The stress of moving with teens

Private Property South Africa
Lea Jacobs

Moving home is stressful at the best of times, but when you throw a surly teenager into the mix the stress increases ten-fold.

We all know that moving house is stressful, it is in fact so stressful that it slots right up there with death and divorce on the stress tables. We have, however come to conclusion that these stress levels soar off the charts when you move home with teenage children.

Firstly, teenagers don’t understand the concept of forward thinking and planning and will only start to pack when they see the headlights of the moving van in the driveway. Reason and logic are utterly wasted on them and as such they are prone to unpacking stuff that has already been packed because they allegedly can't live without it.

Likewise, they are easily distracted and if they go quiet this doesn't mean that they are busy putting their prized belongings into a box, it probably means they have found the Lego set you bought them when they turned eight and have started a new project. It's not just old toys that will grab their attention and although you might think that their squirrel type attention spans are a thing of the past, you would be wrong. Old photo’s, old lunch tins, old clothing, old DVDs and the like are guaranteed to grab their attention and stop them from actually doing anything remotely constructive in the moving process. Don't ask them to throw anything away and for goodness sake don't take the initiative and fling something that belongs to them in the dustbin without their consent - this will lead to all-out war.

Most teenager’s ability to argue is on par with the country’s top litigators mainly because they haven't just learnt how to argue without using logic, they also know the best time to strike. Moving home is probably the easiest time to start an argument, because the parents are super stressed and are going to react to the slightest provocation. For example, as we all know, teenagers adore junk/fast food that is until you opt to buy something in because you are exhausted from all the unpacking. Suddenly all your lectures regarding the dangers of eating junk come to pass and your teenager decides to go on a health binge and wants you to cook something.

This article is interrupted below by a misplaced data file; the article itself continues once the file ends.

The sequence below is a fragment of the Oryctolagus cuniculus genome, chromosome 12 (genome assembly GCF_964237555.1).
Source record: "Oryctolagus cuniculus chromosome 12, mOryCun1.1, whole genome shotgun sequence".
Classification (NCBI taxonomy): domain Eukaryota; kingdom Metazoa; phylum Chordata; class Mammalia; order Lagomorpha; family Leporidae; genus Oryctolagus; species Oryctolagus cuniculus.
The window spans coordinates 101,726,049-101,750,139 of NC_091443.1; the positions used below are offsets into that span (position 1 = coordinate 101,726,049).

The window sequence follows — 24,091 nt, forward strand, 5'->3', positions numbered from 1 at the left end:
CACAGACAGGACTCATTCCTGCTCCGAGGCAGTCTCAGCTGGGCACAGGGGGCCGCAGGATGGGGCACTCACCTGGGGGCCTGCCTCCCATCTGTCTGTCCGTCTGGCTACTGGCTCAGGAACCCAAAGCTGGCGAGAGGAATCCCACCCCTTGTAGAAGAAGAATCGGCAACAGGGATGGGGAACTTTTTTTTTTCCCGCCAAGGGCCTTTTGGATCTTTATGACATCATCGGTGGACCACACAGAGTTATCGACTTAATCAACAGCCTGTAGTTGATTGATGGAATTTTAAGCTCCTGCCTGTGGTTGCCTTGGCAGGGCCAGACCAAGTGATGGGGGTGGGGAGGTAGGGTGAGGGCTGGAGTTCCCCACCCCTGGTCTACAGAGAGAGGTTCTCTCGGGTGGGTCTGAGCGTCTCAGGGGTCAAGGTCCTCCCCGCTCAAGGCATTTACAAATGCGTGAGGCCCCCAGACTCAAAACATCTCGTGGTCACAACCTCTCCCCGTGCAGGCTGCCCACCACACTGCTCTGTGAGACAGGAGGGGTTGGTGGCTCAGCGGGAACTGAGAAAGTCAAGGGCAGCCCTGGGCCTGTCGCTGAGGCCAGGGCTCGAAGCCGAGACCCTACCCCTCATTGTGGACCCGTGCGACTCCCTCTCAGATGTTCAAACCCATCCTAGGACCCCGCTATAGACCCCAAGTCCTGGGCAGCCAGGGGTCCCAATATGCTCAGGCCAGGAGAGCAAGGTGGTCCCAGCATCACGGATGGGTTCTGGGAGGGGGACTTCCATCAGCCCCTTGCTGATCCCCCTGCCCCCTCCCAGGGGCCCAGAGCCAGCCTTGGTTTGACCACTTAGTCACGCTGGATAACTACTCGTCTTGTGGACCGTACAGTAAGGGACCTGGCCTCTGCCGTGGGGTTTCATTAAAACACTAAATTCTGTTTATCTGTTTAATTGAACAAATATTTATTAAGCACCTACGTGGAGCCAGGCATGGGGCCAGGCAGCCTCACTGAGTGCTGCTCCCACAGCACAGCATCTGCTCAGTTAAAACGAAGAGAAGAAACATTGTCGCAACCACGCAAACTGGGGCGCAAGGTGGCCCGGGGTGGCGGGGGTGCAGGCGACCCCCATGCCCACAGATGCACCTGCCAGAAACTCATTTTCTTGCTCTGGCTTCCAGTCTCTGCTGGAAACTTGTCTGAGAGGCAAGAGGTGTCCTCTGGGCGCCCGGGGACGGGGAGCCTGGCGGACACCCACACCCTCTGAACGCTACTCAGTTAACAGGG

As we all know, teenagers know everything and as such instinctively know where items of furniture should be placed. Being experts on Feng Shui, they will insist the couch stays exactly where the movers left it (in the centre of the room.) They will also argue that their clothing remains in boxes because they will be leaving home the moment they turn 18 and that only the exact number of plates for people in the household be unpacked, until, of course theirs is dirty.

For obvious reasons, parents who actually want their teenagers to help unpack should not connect the Internet, TVs or computers until the final box has been emptied and the furniture is in its rightful place.

Speaking of help, parents should stoically ignore pleas for all known friends and acquaintances to come around on the day of the move “because they will be a big help and it will be the last time we’ll ever see them.”

Lastly, there is no medical evidence showing that a teenager’s ability to unpack will increase 10-fold if they down four energy drinks and a half a dozen chocolates to keep their blood sugar up on the day of the move. They may however, live beyond their teens if they pull their weight and actually do something constructive

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